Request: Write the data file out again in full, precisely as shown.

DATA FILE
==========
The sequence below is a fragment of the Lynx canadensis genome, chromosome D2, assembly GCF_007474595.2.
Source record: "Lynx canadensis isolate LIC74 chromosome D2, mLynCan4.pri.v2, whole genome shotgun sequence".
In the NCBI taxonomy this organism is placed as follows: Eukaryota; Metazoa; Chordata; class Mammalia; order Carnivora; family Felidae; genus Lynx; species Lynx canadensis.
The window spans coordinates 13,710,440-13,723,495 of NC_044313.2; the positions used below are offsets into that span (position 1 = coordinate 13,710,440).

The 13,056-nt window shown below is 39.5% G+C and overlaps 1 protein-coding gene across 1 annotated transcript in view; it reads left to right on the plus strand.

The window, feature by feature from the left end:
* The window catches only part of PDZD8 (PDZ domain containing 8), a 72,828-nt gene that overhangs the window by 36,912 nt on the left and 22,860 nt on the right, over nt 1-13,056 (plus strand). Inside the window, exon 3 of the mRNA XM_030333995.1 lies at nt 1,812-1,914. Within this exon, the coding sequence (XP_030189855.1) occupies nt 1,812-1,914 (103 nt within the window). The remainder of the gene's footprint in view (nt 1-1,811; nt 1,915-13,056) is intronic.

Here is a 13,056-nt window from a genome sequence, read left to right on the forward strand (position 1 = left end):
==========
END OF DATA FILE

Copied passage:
The sequence below is a fragment of the Lynx canadensis genome, chromosome D2, assembly GCF_007474595.2.
Source record: "Lynx canadensis isolate LIC74 chromosome D2, mLynCan4.pri.v2, whole genome shotgun sequence".
In the NCBI taxonomy this organism is placed as follows: Eukaryota; Metazoa; Chordata; class Mammalia; order Carnivora; family Felidae; genus Lynx; species Lynx canadensis.
The window spans coordinates 13,710,440-13,723,495 of NC_044313.2; the positions used below are offsets into that span (position 1 = coordinate 13,710,440).

The 13,056-nt window shown below is 39.5% G+C and overlaps 1 protein-coding gene across 1 annotated transcript in view; it reads left to right on the plus strand.

The window, feature by feature from the left end:
* The window catches only part of PDZD8 (PDZ domain containing 8), a 72,828-nt gene that overhangs the window by 36,912 nt on the left and 22,860 nt on the right, over nt 1-13,056 (plus strand). Inside the window, exon 3 of the mRNA XM_030333995.1 lies at nt 1,812-1,914. Within this exon, the coding sequence (XP_030189855.1) occupies nt 1,812-1,914 (103 nt within the window). The remainder of the gene's footprint in view (nt 1-1,811; nt 1,915-13,056) is intronic.

Here is a 13,056-nt window from a genome sequence, read left to right on the forward strand (position 1 = left end):